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Lebanon’s Christians Celebrate Christmas With Hopes for an End to Ordeal

(NaharNet) Lebanon’s Christians celebrated Christmas Day with wishes from Maronite Patriarch Nasrallah Sfeir that efforts by the international community would help find a fair settlement to the ongoing political crisis and urged rival leaders to salvage Lebanon from its “ordeal.” In his Christmas Day address, Sfeir hoped that the international community would help find “swift, balanced and peaceful settlements for Lebanon and the Middle East.”

“I pray to God to inspire the (Lebanese) leaders to pass through the right track (in order) to get our country out of its ordeal,” Sfeir added at the mass in the Saydit church in Bkirki.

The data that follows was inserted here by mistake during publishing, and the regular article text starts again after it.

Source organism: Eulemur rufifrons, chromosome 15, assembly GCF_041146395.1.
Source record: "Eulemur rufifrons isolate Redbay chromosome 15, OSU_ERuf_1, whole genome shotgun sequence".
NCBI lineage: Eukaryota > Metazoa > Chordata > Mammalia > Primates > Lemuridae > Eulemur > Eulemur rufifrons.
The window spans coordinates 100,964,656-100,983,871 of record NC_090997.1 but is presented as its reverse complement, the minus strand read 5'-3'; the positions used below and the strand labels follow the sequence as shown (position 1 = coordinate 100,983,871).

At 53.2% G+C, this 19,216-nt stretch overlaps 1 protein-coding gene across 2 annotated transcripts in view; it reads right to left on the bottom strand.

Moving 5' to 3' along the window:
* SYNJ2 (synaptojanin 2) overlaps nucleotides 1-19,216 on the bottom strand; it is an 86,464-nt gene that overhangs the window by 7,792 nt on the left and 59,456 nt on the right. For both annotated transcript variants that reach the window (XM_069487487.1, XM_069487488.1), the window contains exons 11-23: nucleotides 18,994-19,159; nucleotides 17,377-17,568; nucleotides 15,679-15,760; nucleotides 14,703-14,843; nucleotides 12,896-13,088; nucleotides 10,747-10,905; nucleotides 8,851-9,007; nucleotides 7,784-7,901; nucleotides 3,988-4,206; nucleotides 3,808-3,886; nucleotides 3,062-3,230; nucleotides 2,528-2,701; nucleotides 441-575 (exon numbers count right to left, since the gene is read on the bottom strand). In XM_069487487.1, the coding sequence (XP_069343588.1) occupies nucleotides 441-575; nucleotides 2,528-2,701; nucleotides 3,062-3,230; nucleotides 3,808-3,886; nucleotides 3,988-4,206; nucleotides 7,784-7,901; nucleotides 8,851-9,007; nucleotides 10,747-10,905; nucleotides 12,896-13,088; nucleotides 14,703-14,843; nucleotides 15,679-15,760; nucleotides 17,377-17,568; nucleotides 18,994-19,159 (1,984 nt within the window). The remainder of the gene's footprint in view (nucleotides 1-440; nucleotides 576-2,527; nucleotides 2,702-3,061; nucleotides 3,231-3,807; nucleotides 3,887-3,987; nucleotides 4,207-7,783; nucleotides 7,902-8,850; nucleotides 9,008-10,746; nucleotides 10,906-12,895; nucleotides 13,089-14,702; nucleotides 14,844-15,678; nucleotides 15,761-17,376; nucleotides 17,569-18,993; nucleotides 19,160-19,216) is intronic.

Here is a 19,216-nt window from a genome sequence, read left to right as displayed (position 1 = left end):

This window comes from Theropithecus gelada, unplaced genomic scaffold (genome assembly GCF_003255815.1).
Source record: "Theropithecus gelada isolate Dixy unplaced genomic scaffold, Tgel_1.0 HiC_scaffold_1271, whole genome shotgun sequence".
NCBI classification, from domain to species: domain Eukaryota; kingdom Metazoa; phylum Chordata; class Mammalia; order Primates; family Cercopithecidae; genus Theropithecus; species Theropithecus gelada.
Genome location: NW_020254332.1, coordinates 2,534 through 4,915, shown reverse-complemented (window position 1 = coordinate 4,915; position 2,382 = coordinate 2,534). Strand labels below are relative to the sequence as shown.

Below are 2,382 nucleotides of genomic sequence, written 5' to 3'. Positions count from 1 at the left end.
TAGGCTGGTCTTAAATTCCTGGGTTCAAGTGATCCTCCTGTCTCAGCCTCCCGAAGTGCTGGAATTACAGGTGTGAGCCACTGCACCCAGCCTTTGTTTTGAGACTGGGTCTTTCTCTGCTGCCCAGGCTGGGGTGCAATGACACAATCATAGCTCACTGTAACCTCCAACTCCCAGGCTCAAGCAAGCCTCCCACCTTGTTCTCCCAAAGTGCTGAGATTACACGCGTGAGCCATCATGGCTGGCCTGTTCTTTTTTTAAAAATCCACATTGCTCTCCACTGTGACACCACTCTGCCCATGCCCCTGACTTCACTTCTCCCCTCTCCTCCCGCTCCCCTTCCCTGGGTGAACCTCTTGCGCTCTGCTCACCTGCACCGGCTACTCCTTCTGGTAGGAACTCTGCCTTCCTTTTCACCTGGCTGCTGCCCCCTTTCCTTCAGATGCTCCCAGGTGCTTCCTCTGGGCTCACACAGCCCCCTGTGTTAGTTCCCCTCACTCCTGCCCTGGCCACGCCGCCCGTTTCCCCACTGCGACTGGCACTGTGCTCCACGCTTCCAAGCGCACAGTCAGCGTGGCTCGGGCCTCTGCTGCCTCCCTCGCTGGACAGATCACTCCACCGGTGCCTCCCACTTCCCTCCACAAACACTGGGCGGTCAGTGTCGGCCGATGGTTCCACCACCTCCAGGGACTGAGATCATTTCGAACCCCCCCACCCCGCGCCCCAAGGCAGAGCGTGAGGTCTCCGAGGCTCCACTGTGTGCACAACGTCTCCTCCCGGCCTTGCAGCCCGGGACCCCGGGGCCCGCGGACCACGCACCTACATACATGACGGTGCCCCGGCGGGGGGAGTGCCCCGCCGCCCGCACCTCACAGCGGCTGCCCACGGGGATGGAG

Under the title “Don’t be Frightened,” Sfeir also urged pro- and anti-government leaders to direct their attention to the “welfare of this country.”

Sfeir chaired the central mass in Bkirki which was attended by several cabinet ministers and parliament members in the absence of President Emile Lahoud.

Sfeir wondered why “matters don’t get straight here! Isn’t it because the greedy want to share power and (benefit) from what that power hauls behind from wealth and influence to prestige?”

The Majority March 14 coalition that supports the government of Prime Minister Fouad Saniora has accused the Hizbullah-led Opposition of seeking to block an international tribunal to try suspects in the 2005 assassination of ex-Premier Rafik Hariri and related crimes.

The March 14 camp blames the crimes on Syria.

The opposition demands a new unity government with greater representation, ensuring veto power, to organize parliamentary elections on the basis of a new electoral law to be followed by presidential elections.

The anti-Syrian camp, however, wants the ouster of pro-Damascus President Emile Lahoud whose term was extended for three years in September 2004 under pressure from Syria.

The Saniora cabinet has resisted the round-the-clock pressure of street protests organized by Hizbullah outside the Grand Serail in downtown Beirut